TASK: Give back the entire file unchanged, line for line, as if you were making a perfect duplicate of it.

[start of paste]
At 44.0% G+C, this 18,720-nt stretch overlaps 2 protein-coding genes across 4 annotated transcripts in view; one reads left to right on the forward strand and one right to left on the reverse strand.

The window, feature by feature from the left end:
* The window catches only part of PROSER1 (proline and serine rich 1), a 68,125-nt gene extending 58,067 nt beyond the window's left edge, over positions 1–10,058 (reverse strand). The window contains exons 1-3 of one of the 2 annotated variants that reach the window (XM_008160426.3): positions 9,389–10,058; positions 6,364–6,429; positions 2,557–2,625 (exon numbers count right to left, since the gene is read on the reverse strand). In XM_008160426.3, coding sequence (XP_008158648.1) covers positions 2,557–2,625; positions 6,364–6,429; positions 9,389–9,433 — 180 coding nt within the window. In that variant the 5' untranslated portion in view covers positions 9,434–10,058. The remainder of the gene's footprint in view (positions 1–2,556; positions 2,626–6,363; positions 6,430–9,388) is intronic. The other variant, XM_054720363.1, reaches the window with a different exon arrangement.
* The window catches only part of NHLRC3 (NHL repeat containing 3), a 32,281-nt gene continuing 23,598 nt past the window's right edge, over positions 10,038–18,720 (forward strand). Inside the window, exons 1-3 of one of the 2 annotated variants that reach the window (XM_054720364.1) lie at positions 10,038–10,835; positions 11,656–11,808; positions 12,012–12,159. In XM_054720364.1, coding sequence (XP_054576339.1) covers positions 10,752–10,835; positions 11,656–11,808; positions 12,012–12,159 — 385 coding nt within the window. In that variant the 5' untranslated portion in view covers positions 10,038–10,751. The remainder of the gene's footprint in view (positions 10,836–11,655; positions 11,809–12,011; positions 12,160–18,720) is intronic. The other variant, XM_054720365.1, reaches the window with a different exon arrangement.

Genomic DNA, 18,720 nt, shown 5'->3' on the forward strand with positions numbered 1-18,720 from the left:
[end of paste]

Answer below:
At 44.0% G+C, this 18,720-nt stretch overlaps 2 protein-coding genes across 4 annotated transcripts in view; one reads left to right on the forward strand and one right to left on the reverse strand.

The window, feature by feature from the left end:
* The window catches only part of PROSER1 (proline and serine rich 1), a 68,125-nt gene extending 58,067 nt beyond the window's left edge, over positions 1–10,058 (reverse strand). The window contains exons 1-3 of one of the 2 annotated variants that reach the window (XM_008160426.3): positions 9,389–10,058; positions 6,364–6,429; positions 2,557–2,625 (exon numbers count right to left, since the gene is read on the reverse strand). In XM_008160426.3, coding sequence (XP_008158648.1) covers positions 2,557–2,625; positions 6,364–6,429; positions 9,389–9,433 — 180 coding nt within the window. In that variant the 5' untranslated portion in view covers positions 9,434–10,058. The remainder of the gene's footprint in view (positions 1–2,556; positions 2,626–6,363; positions 6,430–9,388) is intronic. The other variant, XM_054720363.1, reaches the window with a different exon arrangement.
* The window catches only part of NHLRC3 (NHL repeat containing 3), a 32,281-nt gene continuing 23,598 nt past the window's right edge, over positions 10,038–18,720 (forward strand). Inside the window, exons 1-3 of one of the 2 annotated variants that reach the window (XM_054720364.1) lie at positions 10,038–10,835; positions 11,656–11,808; positions 12,012–12,159. In XM_054720364.1, coding sequence (XP_054576339.1) covers positions 10,752–10,835; positions 11,656–11,808; positions 12,012–12,159 — 385 coding nt within the window. In that variant the 5' untranslated portion in view covers positions 10,038–10,751. The remainder of the gene's footprint in view (positions 10,836–11,655; positions 11,809–12,011; positions 12,160–18,720) is intronic. The other variant, XM_054720365.1, reaches the window with a different exon arrangement.

Genomic DNA, 18,720 nt, shown 5'->3' on the forward strand with positions numbered 1-18,720 from the left: